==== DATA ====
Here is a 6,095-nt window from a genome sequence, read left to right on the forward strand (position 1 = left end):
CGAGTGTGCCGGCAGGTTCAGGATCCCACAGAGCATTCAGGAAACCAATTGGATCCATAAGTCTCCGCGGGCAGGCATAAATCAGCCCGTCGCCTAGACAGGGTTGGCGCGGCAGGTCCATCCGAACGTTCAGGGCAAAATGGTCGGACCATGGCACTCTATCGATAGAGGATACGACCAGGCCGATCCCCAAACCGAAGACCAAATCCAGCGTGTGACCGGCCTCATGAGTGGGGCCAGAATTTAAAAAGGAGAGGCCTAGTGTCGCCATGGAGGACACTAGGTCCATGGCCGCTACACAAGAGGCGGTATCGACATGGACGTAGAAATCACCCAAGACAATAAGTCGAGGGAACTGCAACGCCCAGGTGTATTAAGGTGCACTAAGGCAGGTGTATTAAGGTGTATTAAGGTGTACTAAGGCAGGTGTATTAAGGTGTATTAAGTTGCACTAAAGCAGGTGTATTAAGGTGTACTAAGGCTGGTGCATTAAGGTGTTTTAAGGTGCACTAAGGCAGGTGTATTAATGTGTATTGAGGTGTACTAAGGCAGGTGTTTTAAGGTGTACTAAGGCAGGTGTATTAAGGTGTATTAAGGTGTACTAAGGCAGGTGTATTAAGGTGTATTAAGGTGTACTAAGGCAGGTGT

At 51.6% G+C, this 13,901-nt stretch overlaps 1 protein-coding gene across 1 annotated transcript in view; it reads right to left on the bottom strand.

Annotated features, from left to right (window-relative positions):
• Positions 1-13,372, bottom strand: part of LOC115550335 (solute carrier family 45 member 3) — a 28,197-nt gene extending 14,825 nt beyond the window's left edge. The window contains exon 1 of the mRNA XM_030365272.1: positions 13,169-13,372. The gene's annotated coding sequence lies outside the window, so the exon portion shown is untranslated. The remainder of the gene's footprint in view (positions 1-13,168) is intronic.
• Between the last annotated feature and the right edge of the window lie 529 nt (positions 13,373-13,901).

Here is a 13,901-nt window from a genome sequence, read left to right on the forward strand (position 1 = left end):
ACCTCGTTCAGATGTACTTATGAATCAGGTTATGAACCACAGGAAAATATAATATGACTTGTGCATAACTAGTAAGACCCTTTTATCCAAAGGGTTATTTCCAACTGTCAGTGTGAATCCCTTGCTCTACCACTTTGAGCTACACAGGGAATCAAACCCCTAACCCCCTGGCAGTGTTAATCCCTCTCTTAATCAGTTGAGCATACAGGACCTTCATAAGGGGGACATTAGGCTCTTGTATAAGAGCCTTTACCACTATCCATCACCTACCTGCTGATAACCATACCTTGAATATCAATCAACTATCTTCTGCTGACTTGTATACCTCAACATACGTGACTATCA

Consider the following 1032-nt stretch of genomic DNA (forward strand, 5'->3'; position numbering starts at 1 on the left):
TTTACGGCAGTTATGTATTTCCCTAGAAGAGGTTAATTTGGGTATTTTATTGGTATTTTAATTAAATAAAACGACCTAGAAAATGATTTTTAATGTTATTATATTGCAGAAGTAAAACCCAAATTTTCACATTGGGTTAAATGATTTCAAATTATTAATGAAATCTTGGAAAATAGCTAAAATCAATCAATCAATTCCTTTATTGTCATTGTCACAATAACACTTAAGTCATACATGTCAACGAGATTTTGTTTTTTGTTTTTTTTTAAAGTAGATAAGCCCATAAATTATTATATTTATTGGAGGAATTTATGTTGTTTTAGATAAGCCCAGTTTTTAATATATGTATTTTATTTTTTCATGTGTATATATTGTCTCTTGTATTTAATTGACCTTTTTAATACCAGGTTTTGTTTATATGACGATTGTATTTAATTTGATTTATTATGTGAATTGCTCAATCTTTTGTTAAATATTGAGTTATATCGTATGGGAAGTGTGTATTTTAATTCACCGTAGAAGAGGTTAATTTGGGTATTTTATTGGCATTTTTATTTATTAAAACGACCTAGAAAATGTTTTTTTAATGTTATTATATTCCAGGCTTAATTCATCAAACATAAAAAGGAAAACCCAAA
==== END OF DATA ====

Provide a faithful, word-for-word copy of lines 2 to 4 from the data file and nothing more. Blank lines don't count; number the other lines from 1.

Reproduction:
CGAGTGTGCCGGCAGGTTCAGGATCCCACAGAGCATTCAGGAAACCAATTGGATCCATAAGTCTCCGCGGGCAGGCATAAATCAGCCCGTCGCCTAGACAGGGTTGGCGCGGCAGGTCCATCCGAACGTTCAGGGCAAAATGGTCGGACCATGGCACTCTATCGATAGAGGATACGACCAGGCCGATCCCCAAACCGAAGACCAAATCCAGCGTGTGACCGGCCTCATGAGTGGGGCCAGAATTTAAAAAGGAGAGGCCTAGTGTCGCCATGGAGGACACTAGGTCCATGGCCGCTACACAAGAGGCGGTATCGACATGGACGTAGAAATCACCCAAGACAATAAGTCGAGGGAACTGCAACGCCCAGGTGTATTAAGGTGCACTAAGGCAGGTGTATTAAGGTGTATTAAGGTGTACTAAGGCAGGTGTATTAAGGTGTATTAAGTTGCACTAAAGCAGGTGTATTAAGGTGTACTAAGGCTGGTGCATTAAGGTGTTTTAAGGTGCACTAAGGCAGGTGTATTAATGTGTATTGAGGTGTACTAAGGCAGGTGTTTTAAGGTGTACTAAGGCAGGTGTATTAAGGTGTATTAAGGTGTACTAAGGCAGGTGTATTAAGGTGTATTAAGGTGTACTAAGGCAGGTGT

At 51.6% G+C, this 13,901-nt stretch overlaps 1 protein-coding gene across 1 annotated transcript in view; it reads right to left on the bottom strand.

Annotated features, from left to right (window-relative positions):